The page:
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Internet’s Intervention on Local Music

by Kim on October 2, 2011 · 0 comments

Internet undoubtedly is a very powerful tool. One classic example is how it benefits bands and their followers. It provides a way to find gigs, places to stay, and people to [whom to] sell tickets and merchandise of the certain band a fan is up to.

Many local music group or bands had already discovered how they can benefit from their presence online. Some record labels that were not previously able to get their product in many record stores, or to many buyers through mail order, or played on the radio, can easily hav sell music online without the need to record for a major label. It is simply realizing that they are able to build a following and sell their music online without major label relationships. Notable groups like Radiohead, the Beastie Boys, and Nine Inch Nails have in recent years released their albums on their own and now successfully earning online.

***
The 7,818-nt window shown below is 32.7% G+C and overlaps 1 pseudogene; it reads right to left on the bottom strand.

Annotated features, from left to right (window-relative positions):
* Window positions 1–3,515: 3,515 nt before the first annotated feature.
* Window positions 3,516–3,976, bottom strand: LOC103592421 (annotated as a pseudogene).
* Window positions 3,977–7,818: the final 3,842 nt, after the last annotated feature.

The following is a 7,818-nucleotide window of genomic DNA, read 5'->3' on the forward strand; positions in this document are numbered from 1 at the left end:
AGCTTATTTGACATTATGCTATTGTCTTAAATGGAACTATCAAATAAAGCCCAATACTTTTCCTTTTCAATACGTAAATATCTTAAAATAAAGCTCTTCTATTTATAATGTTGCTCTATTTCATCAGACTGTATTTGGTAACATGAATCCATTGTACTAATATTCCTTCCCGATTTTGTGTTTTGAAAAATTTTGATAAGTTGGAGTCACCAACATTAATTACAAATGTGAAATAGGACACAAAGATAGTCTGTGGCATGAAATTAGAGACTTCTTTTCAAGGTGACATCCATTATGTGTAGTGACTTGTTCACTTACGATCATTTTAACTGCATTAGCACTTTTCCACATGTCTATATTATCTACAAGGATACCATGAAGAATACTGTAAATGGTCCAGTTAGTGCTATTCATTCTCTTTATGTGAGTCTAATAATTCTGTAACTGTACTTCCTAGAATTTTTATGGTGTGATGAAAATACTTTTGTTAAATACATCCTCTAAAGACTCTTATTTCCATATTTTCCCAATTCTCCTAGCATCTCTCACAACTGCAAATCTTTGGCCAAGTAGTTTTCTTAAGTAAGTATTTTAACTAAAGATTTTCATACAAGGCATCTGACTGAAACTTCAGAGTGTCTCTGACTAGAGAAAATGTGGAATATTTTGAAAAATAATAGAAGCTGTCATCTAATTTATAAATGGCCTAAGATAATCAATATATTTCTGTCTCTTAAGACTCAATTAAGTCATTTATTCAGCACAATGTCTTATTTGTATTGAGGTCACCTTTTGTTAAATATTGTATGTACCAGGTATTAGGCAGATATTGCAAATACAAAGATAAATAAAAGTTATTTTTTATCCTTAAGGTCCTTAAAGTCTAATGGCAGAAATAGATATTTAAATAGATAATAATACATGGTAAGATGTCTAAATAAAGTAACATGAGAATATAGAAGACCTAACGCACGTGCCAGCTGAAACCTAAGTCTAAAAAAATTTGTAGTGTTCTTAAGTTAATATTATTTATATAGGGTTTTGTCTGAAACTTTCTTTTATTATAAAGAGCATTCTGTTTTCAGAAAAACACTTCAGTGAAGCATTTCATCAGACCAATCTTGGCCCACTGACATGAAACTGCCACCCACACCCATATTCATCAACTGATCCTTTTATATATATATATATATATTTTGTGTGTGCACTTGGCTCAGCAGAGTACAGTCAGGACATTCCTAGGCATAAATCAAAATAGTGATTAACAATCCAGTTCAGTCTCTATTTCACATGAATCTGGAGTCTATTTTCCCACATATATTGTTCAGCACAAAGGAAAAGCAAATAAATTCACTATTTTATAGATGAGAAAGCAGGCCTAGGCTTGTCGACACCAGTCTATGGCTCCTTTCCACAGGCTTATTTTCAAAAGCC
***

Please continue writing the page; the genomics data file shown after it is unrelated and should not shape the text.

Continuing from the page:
Another example is the Toronto band Metric, as featured in New York Times article in 2009. The band released three albums on independent labels, chose to pass on major label contracts because of the degree to which it would have been financially indebted to the companies and the rights the band would give up in signing a major label contract. But they realized it could have been better if they produced and released its own album and that’s what they did. With some funding from Canadian government and doing the hard work of selling directly on iTunes, they ended up successfully gaining sales online.

As shared by Rich Egan, the co-founder of the independent label Vagrant Records, “Selling music online is not the only way to benefit from an internet presence. Merely sharing music may ultimately lead to sales. “[o]ur music, by and large, when kids listen to it, they share it with their friends. . . . Then they go buy the record; they take ownership of it”.

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